Winter weather is sweeping across the country and if you’re on driveway duty, this is your reminder that shoveling snow can put a heavy strain on your heart.
Every year in the U.S. hundreds of people die during or just after removing snow from sidewalks and driveways. According to the American Heart Association, many people face an increased risk of a heart attack or sudden cardiac arrest from shoveling. Doctors say these risks exist for both people with and without a known history of heart disease.
Experts estimate shoveling heavy snow may be as or even more demanding on the heart than taking a typical treadmill stress test. After only two-minutes of shoveling, heart rates can exceed 85% of maximal heart rate, and the impact is hardest for those in the worst physical shape.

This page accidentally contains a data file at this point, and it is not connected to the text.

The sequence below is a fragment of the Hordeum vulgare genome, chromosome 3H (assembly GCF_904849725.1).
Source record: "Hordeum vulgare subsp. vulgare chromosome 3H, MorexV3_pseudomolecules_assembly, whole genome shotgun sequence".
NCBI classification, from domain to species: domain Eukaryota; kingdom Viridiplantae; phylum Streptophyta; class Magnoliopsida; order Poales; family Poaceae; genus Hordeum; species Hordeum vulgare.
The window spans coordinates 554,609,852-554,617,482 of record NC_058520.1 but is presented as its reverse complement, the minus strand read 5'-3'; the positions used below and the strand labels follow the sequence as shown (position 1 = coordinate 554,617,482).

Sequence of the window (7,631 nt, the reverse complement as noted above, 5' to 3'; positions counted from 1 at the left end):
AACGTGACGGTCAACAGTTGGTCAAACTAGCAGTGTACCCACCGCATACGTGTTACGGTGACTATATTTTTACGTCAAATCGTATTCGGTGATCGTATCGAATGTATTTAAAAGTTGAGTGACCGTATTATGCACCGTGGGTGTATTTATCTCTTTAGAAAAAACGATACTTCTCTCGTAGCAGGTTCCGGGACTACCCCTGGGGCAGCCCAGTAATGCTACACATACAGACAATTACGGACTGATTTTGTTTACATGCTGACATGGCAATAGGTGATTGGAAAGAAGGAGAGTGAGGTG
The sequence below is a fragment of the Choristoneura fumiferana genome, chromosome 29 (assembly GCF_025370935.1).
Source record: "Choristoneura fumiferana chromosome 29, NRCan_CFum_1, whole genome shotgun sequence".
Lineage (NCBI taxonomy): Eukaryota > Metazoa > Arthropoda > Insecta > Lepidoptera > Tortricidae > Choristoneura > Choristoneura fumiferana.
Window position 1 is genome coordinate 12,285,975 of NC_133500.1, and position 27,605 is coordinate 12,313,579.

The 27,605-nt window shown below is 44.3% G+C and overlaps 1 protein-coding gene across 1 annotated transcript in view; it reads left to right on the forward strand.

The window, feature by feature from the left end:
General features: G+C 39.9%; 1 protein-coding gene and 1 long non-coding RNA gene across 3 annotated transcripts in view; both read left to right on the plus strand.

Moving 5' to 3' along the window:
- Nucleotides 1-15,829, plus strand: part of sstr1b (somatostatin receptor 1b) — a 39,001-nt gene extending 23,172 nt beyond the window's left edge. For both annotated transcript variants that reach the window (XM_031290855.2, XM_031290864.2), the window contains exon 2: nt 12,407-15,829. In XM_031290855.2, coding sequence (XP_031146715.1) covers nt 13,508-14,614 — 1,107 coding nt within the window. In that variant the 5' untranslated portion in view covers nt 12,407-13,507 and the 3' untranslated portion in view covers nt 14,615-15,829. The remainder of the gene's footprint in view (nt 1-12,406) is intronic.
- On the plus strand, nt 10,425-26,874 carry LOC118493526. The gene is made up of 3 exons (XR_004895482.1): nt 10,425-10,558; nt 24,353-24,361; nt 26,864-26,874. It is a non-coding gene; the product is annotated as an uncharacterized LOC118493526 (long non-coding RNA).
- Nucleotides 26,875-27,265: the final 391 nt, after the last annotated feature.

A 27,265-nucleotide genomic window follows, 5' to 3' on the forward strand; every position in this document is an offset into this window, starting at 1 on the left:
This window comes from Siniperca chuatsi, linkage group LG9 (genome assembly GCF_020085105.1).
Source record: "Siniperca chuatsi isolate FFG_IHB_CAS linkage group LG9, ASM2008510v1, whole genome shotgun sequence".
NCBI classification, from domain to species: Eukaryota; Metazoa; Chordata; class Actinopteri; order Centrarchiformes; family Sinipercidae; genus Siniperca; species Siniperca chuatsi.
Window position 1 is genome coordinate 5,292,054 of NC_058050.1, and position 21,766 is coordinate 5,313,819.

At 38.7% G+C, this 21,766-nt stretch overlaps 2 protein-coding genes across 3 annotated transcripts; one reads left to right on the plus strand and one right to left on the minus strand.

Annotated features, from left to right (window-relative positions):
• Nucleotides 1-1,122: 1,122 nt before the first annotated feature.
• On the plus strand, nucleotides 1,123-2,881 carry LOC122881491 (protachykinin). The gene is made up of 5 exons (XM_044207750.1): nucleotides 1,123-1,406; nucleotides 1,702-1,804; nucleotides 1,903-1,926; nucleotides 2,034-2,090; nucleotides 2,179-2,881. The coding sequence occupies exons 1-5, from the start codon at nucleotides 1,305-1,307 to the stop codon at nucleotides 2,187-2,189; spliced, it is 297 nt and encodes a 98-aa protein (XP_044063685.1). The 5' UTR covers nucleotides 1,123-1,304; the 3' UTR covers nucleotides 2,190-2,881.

There are several factors that can play a role, including:
- Increased heart rate
- Cold temperatures, which can cause blood pressure to spike
- Frigid conditions, which can constrict the coronary artery
The American Heart Association offers these shoveling tips:
- Push the snow instead of lifting and throwing it
- Take plenty of breaks
- If you experience any signs of heart trouble (like chest pain or pressure, lightheadedness or heart palpitations or irregular heart rhythms) stop shoveling or snow blowing immediately. The American Heart Association recommends calling 9-1-1 if symptoms don’t subside shortly after you stop shoveling or snow blowing.
Experts caution that even using a snow blower may put you at risk because it can still increase your heart rate and blood pressure.
Shoveling can be especially dangerous for those who have other cardiovascular risks like obesity, smoking, diabetes or high cholesterol.